The University last week became one of many across the country to embark on a trial of the Gannett sponsored Collegiate Readership Program. A May 2000 Gannett press release said of the program, “The Newspaper Readership Program brought together the newspaper and education worlds to encourage newspaper readership and sales.” The program works like this: For the duration of the trial period, Gannett pays for copies of USA Today, The New York Times and the Detroit Free Press to be made available to students free of charge at various distribution sites on campus. If the program is popular by the end of the trial period, scheduled to terminate on Nov. 26, the University will continue to subscribe to it, but either the University administration or the Michigan Student Assembly will have to pay for the papers. Regardless of which budget the money comes from, students will be footing the bill either through a student fee hike or through MSA funding, which is already taken from student fees.
Gannett is one of the largest media corporations in the United States. The corporation’s website explains the Collegiate Readership Program in terms of encouraging newspaper sales and readership, but students should consider whether readership is really one of the issues Gannett is seeking to pursue. While greater dissemination of information would benefit University students and the greater population at large, students should be wary of Gannett’s true intentions. If the University ends up subscribing to the readership program, there is a potential for adverse effects on local and independent media.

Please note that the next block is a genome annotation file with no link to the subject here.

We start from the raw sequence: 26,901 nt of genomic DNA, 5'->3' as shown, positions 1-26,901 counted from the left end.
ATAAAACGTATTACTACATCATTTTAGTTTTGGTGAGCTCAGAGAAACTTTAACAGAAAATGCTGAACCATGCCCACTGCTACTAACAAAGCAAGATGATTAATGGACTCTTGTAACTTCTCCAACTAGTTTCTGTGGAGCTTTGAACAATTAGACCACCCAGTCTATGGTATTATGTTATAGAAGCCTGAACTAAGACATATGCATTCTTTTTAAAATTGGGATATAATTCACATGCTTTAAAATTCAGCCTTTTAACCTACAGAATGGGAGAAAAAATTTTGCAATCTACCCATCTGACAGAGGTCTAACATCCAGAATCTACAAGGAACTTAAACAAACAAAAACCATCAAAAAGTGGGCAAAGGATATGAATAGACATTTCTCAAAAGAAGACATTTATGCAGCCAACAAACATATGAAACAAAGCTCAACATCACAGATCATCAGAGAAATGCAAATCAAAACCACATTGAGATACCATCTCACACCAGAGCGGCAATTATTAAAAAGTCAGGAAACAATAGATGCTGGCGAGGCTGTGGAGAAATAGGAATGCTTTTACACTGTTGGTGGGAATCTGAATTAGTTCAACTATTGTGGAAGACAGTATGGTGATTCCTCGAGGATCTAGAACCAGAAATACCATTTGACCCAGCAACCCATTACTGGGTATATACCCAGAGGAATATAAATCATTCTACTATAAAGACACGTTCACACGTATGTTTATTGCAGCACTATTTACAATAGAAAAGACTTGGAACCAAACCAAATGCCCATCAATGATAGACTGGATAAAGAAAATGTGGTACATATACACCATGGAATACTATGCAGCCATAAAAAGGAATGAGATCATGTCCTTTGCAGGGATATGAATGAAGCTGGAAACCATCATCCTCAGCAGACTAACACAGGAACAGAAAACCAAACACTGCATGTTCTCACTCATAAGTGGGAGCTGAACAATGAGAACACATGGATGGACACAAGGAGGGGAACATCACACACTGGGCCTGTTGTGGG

Gannett’s program is an example of a common strategy of corporate America to boost the bottom line: A national or multinational company will move into a locale where it is able to drop its own prices low enough to drive the local competition out of business. The business can take a loss in their own profits in the locale by compensating with profits from their other branches around the country. Once the local competitors are driven out, the bigger corporation can jack its own prices back up.
If Gannett succeeds in selling its readership program to the University, it has the potential of having a similar impact on local and independent media. Papers like the Ann Arbor News and the Metro Times could suffer a loss in advertising revenue as local vendors take advantage of purchasing their ad space in the papers that students get for free. And in real terms, this means reduced dissemination of information as the readership program takes over the student market for newspapers.
While newspapers of all kinds should be readily available to students, there is no reason to assume Gannett has students’ best interests at heart; the Newspaper Readership Program looks suspiciously like a corporate money-making scheme.